An omega-3 fatty acid has been found to prevent the misfolding of a brain protein resulting from a gene mutation in neurodegenerative diseases like Parkinsons disease, according to new research.
The study was conducted by Dr. Nicolas Bazan from LSU Health Sciences Center in New Orleans and presented on April 19 at the annual meeting of the American Society for Nutrition and Experimental Biology.
Dr. Bazans team developed a cell model with a mutation of the Ataxin-1 gene that causes the misfolding of the protein produced by the gene. These misshaped proteins cannot be processed by brain cells, resulting in tangled clumps of toxic protein that eventually kill the cells.
However, the research team found that the omega-3 fatty acid known as docosahexaenoic acid (DHA) protects cells from this defect.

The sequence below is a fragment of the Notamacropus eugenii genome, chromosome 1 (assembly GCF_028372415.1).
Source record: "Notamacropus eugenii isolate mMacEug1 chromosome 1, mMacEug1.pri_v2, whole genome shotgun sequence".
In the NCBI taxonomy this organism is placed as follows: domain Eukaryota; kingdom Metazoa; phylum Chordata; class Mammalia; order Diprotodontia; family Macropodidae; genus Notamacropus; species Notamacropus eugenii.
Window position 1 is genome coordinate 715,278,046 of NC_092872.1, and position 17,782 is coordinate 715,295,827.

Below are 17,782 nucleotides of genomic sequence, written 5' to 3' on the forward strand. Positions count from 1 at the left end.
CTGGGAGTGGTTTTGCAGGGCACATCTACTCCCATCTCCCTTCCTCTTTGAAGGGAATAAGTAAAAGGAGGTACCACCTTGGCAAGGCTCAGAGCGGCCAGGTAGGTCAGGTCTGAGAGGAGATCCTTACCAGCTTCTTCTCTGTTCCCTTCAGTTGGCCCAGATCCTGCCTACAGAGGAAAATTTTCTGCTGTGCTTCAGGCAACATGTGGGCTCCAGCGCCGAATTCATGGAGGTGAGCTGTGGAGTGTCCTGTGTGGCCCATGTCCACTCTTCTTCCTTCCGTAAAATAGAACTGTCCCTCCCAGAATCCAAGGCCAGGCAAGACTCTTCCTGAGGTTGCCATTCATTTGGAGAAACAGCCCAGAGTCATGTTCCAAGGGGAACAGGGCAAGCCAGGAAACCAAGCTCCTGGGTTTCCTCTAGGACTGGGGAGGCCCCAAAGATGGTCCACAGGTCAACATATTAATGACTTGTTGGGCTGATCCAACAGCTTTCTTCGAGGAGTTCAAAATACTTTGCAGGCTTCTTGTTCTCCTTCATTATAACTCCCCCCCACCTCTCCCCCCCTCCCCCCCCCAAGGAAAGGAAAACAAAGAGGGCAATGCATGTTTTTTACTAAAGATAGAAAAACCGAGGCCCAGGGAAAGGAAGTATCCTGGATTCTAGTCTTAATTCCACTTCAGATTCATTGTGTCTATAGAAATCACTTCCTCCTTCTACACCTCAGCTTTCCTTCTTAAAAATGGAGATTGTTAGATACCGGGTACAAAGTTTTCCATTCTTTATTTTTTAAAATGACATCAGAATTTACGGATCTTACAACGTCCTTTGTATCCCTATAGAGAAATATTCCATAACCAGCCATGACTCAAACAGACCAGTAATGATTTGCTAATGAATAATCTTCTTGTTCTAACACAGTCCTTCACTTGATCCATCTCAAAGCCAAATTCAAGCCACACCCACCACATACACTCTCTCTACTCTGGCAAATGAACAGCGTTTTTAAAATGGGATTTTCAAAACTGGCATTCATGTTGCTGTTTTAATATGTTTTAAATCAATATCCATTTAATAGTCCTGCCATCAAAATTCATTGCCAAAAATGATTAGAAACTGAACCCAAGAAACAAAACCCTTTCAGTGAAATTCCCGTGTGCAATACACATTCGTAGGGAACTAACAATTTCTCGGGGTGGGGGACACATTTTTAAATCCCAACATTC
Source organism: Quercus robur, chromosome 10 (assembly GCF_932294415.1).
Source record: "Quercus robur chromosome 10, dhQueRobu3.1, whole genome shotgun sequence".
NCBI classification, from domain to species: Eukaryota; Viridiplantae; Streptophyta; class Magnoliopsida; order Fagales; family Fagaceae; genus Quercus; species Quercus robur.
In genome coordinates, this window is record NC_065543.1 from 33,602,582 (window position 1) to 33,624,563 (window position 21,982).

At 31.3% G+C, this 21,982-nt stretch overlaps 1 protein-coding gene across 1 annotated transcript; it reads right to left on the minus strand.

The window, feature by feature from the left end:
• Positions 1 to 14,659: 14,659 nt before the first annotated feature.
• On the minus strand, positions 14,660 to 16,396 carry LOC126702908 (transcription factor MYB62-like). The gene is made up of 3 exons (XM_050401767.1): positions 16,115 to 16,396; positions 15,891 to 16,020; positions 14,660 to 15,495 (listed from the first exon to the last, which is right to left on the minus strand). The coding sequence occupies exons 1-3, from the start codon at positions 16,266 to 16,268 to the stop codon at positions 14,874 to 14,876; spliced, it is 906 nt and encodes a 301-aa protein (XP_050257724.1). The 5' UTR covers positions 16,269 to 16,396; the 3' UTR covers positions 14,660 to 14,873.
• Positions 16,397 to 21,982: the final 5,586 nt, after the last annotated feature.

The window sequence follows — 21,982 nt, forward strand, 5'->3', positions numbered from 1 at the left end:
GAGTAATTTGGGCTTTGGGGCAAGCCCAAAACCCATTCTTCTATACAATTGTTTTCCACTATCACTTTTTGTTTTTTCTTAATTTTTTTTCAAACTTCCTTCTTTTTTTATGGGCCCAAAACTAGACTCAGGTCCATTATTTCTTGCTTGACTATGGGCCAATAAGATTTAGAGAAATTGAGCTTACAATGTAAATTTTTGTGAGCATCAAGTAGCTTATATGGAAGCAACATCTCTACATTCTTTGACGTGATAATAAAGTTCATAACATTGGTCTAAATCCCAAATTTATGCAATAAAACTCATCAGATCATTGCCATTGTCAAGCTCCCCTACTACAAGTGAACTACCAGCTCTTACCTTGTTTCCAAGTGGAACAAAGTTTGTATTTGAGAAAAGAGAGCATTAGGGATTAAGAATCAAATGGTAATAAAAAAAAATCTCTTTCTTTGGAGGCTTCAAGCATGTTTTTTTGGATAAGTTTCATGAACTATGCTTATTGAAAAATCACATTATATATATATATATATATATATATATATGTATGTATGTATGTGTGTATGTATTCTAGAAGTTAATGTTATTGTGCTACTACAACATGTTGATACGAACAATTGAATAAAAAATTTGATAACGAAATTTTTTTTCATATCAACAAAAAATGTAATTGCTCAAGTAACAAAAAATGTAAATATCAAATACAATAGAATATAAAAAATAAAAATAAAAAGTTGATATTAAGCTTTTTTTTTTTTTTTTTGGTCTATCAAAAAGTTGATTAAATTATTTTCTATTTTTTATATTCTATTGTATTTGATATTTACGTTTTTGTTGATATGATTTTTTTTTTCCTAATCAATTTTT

Earlier, research conducted in the same lab discovered that neuroprotectin D1 (NPD1), a naturally-occurring molecule in the human brain that is derived from DHA, is capable of shielding cells with the mutated gene.
“These experiments provide proof that neuroprotectin D1 can be applied therapeutically to combat various neurodegenerative diseases,” says Dr. Bazan.
“[It also] provides the basis of new therapeutic approaches to treat patients with disorders characterized by this mutation like Parkinsons, Retinitis Pigmentosa and some forms of Alzheimers disease,” he adds.
For those who may not get enough fish oil from their diet, nutritional health supplements may be a good alternative.